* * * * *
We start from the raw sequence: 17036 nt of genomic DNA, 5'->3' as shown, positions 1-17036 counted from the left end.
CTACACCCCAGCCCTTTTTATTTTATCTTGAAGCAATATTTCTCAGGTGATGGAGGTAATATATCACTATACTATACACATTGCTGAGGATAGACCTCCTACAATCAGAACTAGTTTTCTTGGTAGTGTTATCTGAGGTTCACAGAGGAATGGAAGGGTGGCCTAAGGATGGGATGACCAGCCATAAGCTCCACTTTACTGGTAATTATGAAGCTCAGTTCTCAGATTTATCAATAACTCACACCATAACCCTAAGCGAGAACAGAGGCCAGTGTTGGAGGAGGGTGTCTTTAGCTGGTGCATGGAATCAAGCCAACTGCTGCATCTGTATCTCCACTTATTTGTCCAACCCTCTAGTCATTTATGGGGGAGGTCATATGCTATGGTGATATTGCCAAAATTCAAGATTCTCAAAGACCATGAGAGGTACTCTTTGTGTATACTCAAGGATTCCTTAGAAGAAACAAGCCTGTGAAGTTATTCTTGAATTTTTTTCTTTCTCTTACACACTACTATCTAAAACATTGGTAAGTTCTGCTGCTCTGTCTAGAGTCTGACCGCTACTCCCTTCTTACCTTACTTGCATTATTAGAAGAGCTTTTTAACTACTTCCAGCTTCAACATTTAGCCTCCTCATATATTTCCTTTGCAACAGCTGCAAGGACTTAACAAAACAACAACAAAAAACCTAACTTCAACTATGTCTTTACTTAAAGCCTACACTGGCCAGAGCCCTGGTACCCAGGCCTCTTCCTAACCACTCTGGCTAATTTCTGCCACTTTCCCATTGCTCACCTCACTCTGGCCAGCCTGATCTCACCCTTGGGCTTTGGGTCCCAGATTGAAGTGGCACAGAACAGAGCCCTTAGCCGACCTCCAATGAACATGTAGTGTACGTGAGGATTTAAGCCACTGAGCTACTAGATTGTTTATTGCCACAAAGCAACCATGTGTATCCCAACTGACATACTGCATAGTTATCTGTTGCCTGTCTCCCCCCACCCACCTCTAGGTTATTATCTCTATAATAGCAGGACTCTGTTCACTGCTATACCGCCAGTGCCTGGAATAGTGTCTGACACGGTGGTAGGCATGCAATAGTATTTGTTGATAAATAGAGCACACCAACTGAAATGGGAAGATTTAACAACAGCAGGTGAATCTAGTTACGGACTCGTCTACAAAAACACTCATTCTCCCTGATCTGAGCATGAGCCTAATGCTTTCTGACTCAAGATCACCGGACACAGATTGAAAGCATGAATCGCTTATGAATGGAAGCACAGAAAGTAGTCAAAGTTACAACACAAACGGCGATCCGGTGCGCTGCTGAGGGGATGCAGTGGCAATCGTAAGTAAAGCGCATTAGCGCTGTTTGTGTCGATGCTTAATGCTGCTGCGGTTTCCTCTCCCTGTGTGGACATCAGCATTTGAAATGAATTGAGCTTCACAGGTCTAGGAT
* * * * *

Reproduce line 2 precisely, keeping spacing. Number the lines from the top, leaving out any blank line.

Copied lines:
CTACACCCCAGCCCTTTTTATTTTATCTTGAAGCAATATTTCTCAGGTGATGGAGGTAATATATCACTATACTATACACATTGCTGAGGATAGACCTCCTACAATCAGAACTAGTTTTCTTGGTAGTGTTATCTGAGGTTCACAGAGGAATGGAAGGGTGGCCTAAGGATGGGATGACCAGCCATAAGCTCCACTTTACTGGTAATTATGAAGCTCAGTTCTCAGATTTATCAATAACTCACACCATAACCCTAAGCGAGAACAGAGGCCAGTGTTGGAGGAGGGTGTCTTTAGCTGGTGCATGGAATCAAGCCAACTGCTGCATCTGTATCTCCACTTATTTGTCCAACCCTCTAGTCATTTATGGGGGAGGTCATATGCTATGGTGATATTGCCAAAATTCAAGATTCTCAAAGACCATGAGAGGTACTCTTTGTGTATACTCAAGGATTCCTTAGAAGAAACAAGCCTGTGAAGTTATTCTTGAATTTTTTTCTTTCTCTTACACACTACTATCTAAAACATTGGTAAGTTCTGCTGCTCTGTCTAGAGTCTGACCGCTACTCCCTTCTTACCTTACTTGCATTATTAGAAGAGCTTTTTAACTACTTCCAGCTTCAACATTTAGCCTCCTCATATATTTCCTTTGCAACAGCTGCAAGGACTTAACAAAACAACAACAAAAAACCTAACTTCAACTATGTCTTTACTTAAAGCCTACACTGGCCAGAGCCCTGGTACCCAGGCCTCTTCCTAACCACTCTGGCTAATTTCTGCCACTTTCCCATTGCTCACCTCACTCTGGCCAGCCTGATCTCACCCTTGGGCTTTGGGTCCCAGATTGAAGTGGCACAGAACAGAGCCCTTAGCCGACCTCCAATGAACATGTAGTGTACGTGAGGATTTAAGCCACTGAGCTACTAGATTGTTTATTGCCACAAAGCAACCATGTGTATCCCAACTGACATACTGCATAGTTATCTGTTGCCTGTCTCCCCCCACCCACCTCTAGGTTATTATCTCTATAATAGCAGGACTCTGTTCACTGCTATACCGCCAGTGCCTGGAATAGTGTCTGACACGGTGGTAGGCATGCAATAGTATTTGTTGATAAATAGAGCACACCAACTGAAATGGGAAGATTTAACAACAGCAGGTGAATCTAGTTACGGACTCGTCTACAAAAACACTCATTCTCCCTGATCTGAGCATGAGCCTAATGCTTTCTGACTCAAGATCACCGGACACAGATTGAAAGCATGAATCGCTTATGAATGGAAGCACAGAAAGTAGTCAAAGTTACAACACAAACGGCGATCCGGTGCGCTGCTGAGGGGATGCAGTGGCAATCGTAAGTAAAGCGCATTAGCGCTGTTTGTGTCGATGCTTAATGCTGCTGCGGTTTCCTCTCCCTGTGTGGACATCAGCATTTGAAATGAATTGAGCTTCACAGGTCTAGGAT